​PPDL Picture of the Week

May 28, 2018

Pests and diseases of berries in the home garden.

Bruce Bordelon, Professor, Department of Horticulture and Landscape Architecture

Strawberries are among the most popular fruit to grow in the home garden. They take up little space, produce fruit one year after planting, and provide a generous supply of tasty berries for a month or more (Picture 1). Red raspberries are another popular home fruit. While they take a bit more space, they are easy to grow and provide  plenty of fruit throughout the summer, and into fall if you have primocane fruiting types (Picture 2). However, anyone who has tried to grow fruit at home knows that it is difficult to produce berries that are as perfect as we find in the grocery store. Some of the most common problems of locally grown berries are damaging pests and diseases. Of particular concern during harvest are slugs, sap beetles, and Botrytis gray mold.

Botrytis gray mold is a diseased caused by the fungal pathogen Botrytis cinerea. Botrytis is a common saprophyte and pathogen of a number of fruit and ornamental crops. In strawberries and raspberries, the fungus invades during bloom and usually infects the dying petals or stamens. The fungus remains latent until the fruit begins to ripen then progresses into the ripening berry to cause a rot. In strawberries, you often find infections starting at the top of the berry near the cap, where the dying flower parts remain (Picture 3). In raspberries, the disease can be particular serious following a few days of rain, especially on fall bearing types. (Picture 4)

Sap beetles (Stelidota geminata), are a common pest, especially of strawberries. The adult beetles invade the plantings as the fruit ripens and feed on berries, leaving deep cavities and tunnels. This damage often leads to development of secondary rots (Picture 5). The adult beetles are small, about 1/8 inch long, oval, and mottled brown in color (Picture 6). They are difficult to see because they usually drop to ground when disturbed. Growers are often surprised by the size of the cavities considering the small size of the beetles. We often hear complaints of bird pecking, but I suspect most of the damage we see is from sap beetles, not birds.

Picnic beetles (Glischrochilus species) are another potential pest of berries. They are more common on raspberries, but are opportunists and can be found feeding on strawberries as well. The adults are larger than sap beetles, about ¼ inch long, dark in color, usually with four orange spots on the back. One distinguishing characteristic is that they have knobbed antennae (Picture 7). They are quite common on red and yellow raspberries (Pictures 8 and 9).

Slugs (Deroceras species) are molluscs, not insects. But they cause damage to strawberries that resembles damage from sap beetles. They chew deep holes in the surface of the berries, especially under the cap. Those found is strawberries are usually small, less than one inch long, though certain specimens can be much larger.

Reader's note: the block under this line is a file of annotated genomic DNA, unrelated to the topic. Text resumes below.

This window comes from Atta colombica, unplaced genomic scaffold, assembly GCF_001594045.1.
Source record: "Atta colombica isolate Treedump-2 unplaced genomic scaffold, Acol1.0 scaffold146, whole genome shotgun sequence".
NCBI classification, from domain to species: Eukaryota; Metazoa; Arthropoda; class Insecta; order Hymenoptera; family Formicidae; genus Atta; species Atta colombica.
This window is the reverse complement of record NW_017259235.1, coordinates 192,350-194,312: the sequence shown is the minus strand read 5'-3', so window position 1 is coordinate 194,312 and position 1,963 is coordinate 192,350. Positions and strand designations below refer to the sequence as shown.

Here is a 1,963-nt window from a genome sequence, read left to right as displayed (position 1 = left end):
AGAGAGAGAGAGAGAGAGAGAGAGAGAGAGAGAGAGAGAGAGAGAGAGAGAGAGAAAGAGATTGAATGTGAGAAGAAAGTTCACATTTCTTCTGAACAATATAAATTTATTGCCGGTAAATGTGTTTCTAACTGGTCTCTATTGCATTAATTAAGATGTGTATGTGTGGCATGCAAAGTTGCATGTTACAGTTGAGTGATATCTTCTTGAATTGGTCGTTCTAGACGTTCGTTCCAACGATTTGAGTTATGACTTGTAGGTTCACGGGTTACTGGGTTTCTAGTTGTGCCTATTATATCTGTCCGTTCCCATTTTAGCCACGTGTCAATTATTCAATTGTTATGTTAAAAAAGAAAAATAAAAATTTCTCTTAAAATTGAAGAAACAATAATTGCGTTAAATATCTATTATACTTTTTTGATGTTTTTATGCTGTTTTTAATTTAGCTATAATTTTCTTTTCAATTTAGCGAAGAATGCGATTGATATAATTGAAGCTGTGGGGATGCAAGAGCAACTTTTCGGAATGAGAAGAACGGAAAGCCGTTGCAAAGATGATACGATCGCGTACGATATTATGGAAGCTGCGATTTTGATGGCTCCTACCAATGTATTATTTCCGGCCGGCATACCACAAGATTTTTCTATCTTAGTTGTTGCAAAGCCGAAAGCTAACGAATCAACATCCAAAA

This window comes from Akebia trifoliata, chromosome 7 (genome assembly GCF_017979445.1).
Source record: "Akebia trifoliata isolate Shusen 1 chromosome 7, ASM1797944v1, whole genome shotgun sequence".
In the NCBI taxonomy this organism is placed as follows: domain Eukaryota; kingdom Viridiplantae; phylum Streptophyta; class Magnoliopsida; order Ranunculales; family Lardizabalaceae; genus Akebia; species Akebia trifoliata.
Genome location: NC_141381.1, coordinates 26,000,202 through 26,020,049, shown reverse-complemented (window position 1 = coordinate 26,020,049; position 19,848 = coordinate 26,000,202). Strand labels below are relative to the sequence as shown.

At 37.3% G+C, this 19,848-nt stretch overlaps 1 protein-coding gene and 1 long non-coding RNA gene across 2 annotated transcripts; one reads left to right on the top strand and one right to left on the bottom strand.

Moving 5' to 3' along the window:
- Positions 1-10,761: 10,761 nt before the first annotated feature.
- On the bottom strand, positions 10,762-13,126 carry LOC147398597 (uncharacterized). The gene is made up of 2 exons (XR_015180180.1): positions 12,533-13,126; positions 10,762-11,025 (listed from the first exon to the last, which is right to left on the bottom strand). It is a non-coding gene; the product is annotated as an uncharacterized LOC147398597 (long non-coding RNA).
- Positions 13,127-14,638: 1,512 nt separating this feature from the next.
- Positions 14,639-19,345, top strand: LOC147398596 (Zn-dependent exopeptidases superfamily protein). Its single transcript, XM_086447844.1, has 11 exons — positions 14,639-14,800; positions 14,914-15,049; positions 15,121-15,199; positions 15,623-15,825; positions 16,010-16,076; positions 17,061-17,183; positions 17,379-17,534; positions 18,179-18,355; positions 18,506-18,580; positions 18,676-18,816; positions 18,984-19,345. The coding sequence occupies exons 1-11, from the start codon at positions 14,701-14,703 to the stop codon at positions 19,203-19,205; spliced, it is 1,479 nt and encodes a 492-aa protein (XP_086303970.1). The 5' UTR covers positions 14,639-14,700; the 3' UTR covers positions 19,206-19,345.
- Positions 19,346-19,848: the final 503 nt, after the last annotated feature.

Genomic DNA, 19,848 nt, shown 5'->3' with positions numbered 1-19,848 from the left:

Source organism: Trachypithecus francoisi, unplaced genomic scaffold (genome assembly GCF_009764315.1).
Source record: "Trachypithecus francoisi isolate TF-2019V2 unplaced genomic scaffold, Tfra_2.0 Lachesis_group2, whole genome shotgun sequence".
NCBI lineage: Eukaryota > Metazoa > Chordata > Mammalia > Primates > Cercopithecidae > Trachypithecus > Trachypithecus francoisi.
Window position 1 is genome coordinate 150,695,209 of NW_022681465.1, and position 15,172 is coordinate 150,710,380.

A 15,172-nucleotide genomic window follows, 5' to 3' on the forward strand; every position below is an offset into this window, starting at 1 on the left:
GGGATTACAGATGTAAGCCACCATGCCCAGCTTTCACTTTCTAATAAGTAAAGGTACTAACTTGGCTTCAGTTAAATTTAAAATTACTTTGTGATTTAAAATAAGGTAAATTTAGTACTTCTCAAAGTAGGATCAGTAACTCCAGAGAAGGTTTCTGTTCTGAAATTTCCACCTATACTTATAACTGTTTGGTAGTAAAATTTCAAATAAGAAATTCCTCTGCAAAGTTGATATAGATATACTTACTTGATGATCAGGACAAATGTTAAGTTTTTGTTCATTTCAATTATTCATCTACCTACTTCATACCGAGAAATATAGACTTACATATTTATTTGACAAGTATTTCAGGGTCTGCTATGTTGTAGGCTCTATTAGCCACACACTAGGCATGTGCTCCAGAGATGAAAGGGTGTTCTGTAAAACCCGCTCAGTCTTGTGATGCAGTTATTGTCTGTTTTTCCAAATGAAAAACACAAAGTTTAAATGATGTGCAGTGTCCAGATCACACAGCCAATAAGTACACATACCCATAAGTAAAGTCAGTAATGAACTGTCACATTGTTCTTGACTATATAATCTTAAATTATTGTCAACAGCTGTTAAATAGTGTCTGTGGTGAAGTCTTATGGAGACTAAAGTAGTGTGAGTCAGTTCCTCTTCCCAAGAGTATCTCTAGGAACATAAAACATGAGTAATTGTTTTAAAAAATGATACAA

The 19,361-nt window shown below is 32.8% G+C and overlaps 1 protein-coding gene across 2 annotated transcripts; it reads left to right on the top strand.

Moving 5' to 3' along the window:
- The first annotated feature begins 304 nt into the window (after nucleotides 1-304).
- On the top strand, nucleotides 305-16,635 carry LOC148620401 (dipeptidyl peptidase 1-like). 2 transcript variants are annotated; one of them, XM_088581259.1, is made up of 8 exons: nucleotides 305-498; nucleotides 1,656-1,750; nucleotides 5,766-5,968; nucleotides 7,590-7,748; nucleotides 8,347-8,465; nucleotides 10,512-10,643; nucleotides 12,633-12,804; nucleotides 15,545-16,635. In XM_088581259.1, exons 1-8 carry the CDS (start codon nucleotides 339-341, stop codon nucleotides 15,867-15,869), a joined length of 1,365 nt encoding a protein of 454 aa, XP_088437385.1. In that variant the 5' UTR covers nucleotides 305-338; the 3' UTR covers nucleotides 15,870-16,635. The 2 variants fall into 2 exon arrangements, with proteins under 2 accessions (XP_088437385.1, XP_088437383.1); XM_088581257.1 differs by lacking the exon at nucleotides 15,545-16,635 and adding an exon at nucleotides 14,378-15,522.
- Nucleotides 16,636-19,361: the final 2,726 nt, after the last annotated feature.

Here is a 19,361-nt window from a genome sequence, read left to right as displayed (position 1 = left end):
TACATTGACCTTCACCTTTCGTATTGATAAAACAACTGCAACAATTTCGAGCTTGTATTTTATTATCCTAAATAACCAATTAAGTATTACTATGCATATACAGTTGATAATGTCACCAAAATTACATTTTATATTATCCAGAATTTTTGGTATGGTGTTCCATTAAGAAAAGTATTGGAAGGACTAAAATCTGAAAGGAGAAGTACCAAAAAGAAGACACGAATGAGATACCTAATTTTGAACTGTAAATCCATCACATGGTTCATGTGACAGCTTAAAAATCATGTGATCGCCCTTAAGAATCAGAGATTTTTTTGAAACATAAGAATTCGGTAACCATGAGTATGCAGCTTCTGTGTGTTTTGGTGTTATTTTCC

Control: Sanitation is the key to managing pests and diseases in the home strawberry planting. Since beetles are attracted to overripe fruit, pick often and discard all damaged fruit away from the planting. Keep berries from direct contact with soil by maintaining a layer of straw mulch. One complication is that mulch also provides an ideal habitat for sap and picnic beetles and slugs. One way to help is to keep the strawberry rows narrow with some bare between. This will allow the surface to dry. Use of insecticides for sap beetles and slugs is not recommended due to the frequent harvests. Bait buckets containing overripe fruit and a bit of soapy water can be very effective at trapping beetles. For Botrytis, if fungicides are considered, they should be applied during bloom when infections are likely to occur. Application near harvest is not effective at controlling the disease.

Sanitation and vigor management is helpful for raspberries. Keep the rows relatively narrow at the base, control weeds to provide an open canopy environment, and do not apply more fertilizer than the plants need. As with strawberries, for Botrytis control, any applications of fungicide should be during bloom.

More information about strawberry pests can be found in ID-146 Managing Pests in the Home Fruit Planting. https://mdc.itap.purdue.edu/item.asp?item_number=ID-146-W​

​​Click Image to enlarge


Picture 1: Strawberry harvest from a few feet of row.

Picture 2: Hand full of nice red raspberries.

Picture 3: Gray mold on strawberry.  

Picture 4: Gray mold on red raspberry.

Picture 5: Picnic beetle on a damaged strawberry. Note the sporulation from gray mold beginning to develop on the sunken lesion, and the dead stamens on the cap near where the infection started.  

Picture 6: Sap beetles on strawberry.

Picture 7: Picnic beetle on strawberry. Note clubbed antennae.

Picture 8: Picnic beetles on red raspberry. Note four orange spots on back.

Picture 9: Picnic beetle on yellow raspberry. Note orange spots and clubbed antennae.